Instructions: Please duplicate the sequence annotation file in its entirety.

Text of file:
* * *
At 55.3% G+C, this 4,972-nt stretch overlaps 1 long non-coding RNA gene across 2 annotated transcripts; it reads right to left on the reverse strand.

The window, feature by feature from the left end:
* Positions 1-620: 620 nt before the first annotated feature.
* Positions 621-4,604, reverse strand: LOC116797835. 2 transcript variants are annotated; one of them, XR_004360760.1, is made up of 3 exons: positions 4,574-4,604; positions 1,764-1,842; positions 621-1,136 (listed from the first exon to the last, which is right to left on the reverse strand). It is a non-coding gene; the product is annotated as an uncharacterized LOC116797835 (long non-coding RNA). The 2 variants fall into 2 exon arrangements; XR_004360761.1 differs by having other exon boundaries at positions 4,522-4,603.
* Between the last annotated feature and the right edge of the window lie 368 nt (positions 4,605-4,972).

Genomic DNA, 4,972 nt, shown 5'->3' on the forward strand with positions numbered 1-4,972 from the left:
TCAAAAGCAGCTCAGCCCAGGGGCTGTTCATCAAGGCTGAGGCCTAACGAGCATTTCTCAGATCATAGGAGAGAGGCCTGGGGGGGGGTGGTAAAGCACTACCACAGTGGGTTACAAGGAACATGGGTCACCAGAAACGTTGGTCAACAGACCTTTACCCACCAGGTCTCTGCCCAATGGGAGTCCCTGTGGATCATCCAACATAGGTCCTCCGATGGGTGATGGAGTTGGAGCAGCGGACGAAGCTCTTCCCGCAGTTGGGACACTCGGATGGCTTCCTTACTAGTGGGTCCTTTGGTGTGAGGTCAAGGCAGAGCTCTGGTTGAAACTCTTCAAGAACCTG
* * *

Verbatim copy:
At 55.3% G+C, this 4,972-nt stretch overlaps 1 long non-coding RNA gene across 2 annotated transcripts; it reads right to left on the reverse strand.

The window, feature by feature from the left end:
* Positions 1-620: 620 nt before the first annotated feature.
* Positions 621-4,604, reverse strand: LOC116797835. 2 transcript variants are annotated; one of them, XR_004360760.1, is made up of 3 exons: positions 4,574-4,604; positions 1,764-1,842; positions 621-1,136 (listed from the first exon to the last, which is right to left on the reverse strand). It is a non-coding gene; the product is annotated as an uncharacterized LOC116797835 (long non-coding RNA). The 2 variants fall into 2 exon arrangements; XR_004360761.1 differs by having other exon boundaries at positions 4,522-4,603.
* Between the last annotated feature and the right edge of the window lie 368 nt (positions 4,605-4,972).

Genomic DNA, 4,972 nt, shown 5'->3' on the forward strand with positions numbered 1-4,972 from the left:
TCAAAAGCAGCTCAGCCCAGGGGCTGTTCATCAAGGCTGAGGCCTAACGAGCATTTCTCAGATCATAGGAGAGAGGCCTGGGGGGGGGTGGTAAAGCACTACCACAGTGGGTTACAAGGAACATGGGTCACCAGAAACGTTGGTCAACAGACCTTTACCCACCAGGTCTCTGCCCAATGGGAGTCCCTGTGGATCATCCAACATAGGTCCTCCGATGGGTGATGGAGTTGGAGCAGCGGACGAAGCTCTTCCCGCAGTTGGGACACTCGGATGGCTTCCTTACTAGTGGGTCCTTTGGTGTGAGGTCAAGGCAGAGCTCTGGTTGAAACTCTTCAAGAACCTG